Lorna Doone, 1974


The story is set in the 17th century on Exmoor. John  Ridd is the son of a respectable farmer who was murdered in cold blood by one of the notorious Doone clan (a once noble family, now outlaws) in the isolated Doone Valley. Battling his desire for revenge, John also grows into a respectable farmer and takes good care of his mother and two sisters. He falls hopelessly in love with Lorna, a girl he meets by accident, who turns out to be not only (apparently) the granddaughter of Sir Ensor Doone (lord of the Doones), but destined to marry (against her will) the impetuous, menacing, and now jealous heir of the Doone Valley, Carver Doone. Carver will let nothing get in the way of his marriage to Lorna, which he plans to force upon her once Sir Ensor dies and he comes into his inheritance.

Sir Ensor dies, and Carver becomes lord of the Doones. John Ridd helps Lorna escape to his family’s farm “Plover’s Barrows”. Since Lorna is a member of the hated Doone clan, feelings are mixed toward her in the Ridd household, but she is nonetheless defended against the enraged Carver’s retaliatory attack on the farm. A member of the Ridd household notices Lorna’s necklace, a jewel that she was told by Sir Ensor belonged to her mother. During a visit from the Counsellor (Carver’s father and the wisest of the Doone family), the necklace is stolen from Plover’s Barrows. Shortly after its disappearance, a family friend discovers Lorna’s origins, learning that the necklace belonged to one Lady Dugal, who was robbed and murdered by a band of outlaws. Only her daughter survived the attack. It becomes apparent that Lorna, being evidently the long-lost girl in question, is in fact heiress to one of the largest fortunes in the country, and not a Doone after all. She is required by law, but against her will, to return to London to become a ward in Chancery. Despite John and Lorna’s love for one another, their marriage is out of the question.

King Charles II dies, and his illegitimate son, the Duke of Monmouth, challenges Charles’s brother James for the throne. The Doones, abandoning their plan to marry Lorna to Carver and claim her wealth, side with Monmouth in the hope of reclaiming their ancestral lands. However, Monmouth is defeated at the Battle of Sedgemoor, and his associates are hunted down for treason. John Ridd is captured during the revolution. Innocent of all charges, he is taken to London by an old friend to clear his name. There, he is reunited with Lorna (now Lorna Dugal), whose love for him has not diminished. When he thwarts an attack on Lorna’s great-uncle and legal guardian Earl Brandir, John is granted a pardon, a title, and a coat of arms by the king and returns a free man to Exmoor.

In the meantime, the surrounding communities have grown tired of the Doones and their depredations. Knowing the Doones better than any other man, John leads the attack on their land. All the Doone men are killed, except the Counsellor (from whom John retrieves the stolen necklace) and his son Carver, who escapes, vowing revenge. When Earl Brandir dies and Judge Jeffreys, as Lord Chancellor, becomes Lorna’s guardian, she is granted her freedom to return to Exmoor and marry John. During their wedding, Carver bursts into the church at Oare. He shoots Lorna and flees. Distraught and filled with blinding rage, John pursues and confronts him. A struggle ensues in which Carver is left sinking in a deep bog. Exhausted and bloodied from the fight, John watches Carver sink slowly to his death. He returns to discover that Lorna is not dead, and after a period of anxious uncertainty, she survives to live happily ever after.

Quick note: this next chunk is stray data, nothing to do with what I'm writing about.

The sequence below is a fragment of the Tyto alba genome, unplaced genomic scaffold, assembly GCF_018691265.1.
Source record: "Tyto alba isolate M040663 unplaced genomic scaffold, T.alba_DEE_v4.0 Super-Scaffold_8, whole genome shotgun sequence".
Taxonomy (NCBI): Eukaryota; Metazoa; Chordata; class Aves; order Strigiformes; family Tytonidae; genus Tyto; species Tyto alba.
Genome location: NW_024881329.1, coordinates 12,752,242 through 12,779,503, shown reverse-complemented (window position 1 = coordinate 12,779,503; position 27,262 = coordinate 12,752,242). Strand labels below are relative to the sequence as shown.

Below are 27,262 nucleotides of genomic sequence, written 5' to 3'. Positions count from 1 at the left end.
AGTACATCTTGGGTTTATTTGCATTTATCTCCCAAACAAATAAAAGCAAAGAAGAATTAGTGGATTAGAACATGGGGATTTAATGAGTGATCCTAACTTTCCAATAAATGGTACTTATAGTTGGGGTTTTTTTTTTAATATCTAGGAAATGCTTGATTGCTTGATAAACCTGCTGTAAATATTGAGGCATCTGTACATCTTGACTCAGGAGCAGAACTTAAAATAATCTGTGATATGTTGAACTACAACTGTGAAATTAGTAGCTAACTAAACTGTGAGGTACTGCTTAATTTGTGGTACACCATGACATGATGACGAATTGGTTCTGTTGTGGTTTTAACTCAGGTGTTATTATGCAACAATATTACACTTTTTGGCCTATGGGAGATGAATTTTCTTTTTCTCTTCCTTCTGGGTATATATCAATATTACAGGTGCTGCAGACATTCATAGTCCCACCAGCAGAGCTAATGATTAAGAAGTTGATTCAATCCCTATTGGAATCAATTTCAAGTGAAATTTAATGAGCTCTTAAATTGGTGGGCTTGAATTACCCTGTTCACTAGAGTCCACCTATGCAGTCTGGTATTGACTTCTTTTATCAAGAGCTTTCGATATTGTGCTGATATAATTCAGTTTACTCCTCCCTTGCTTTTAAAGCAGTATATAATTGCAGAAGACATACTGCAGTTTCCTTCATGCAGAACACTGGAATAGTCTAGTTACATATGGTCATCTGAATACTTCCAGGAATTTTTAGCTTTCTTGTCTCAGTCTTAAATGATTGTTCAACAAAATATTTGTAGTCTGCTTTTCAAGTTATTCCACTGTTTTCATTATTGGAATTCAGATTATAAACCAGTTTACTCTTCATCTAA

Our biggest show yet – 21 actors and fifteen scenes. Never mind the complex rehearsal schedule, by the end of each performance the stage crew were exhausted – and before going home, the poor saps had to re-set the stage ready for Act 1 the following evening! But look carefully and you’ll notice that actually there were only (only!) six sets with variations on the themes. Even so, there was some pretty nifty footwork and careful choreography needed to ensure swift strikes and builds between acts especially as all the flats and properties had to be stored as close to backstage as possible. The passages and nearby rooms were quite a sight…


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Memories, Letters and Publicity

Clippings from the local newspapers The Banbury Guardian and the Oxford Mail & Times.

The action called for a farmhouse to be set on fire – an undertaking not to be considered on any stage never mind one so small as ours. However, by careful use of a split backcloth the glow of the fire could at least be shown as though emanating from a building just out of sight. To create the required effect, two stage lights were positioned such that when alternatively flickered, the dancing shadows did indeed look quite realistic.

In the early days we relied on advertising (later, word of mouth meant that the number of eager patrons became quite an embarrassment) and here’s a lovely poster but sadly the artist’s name is lost in the mists of time now.

An endearing tradition that survived right through the theatre’s history was the presentation of a small gift to Fred and Val. The chances of how this little card has lasted for 44 years is beyond me.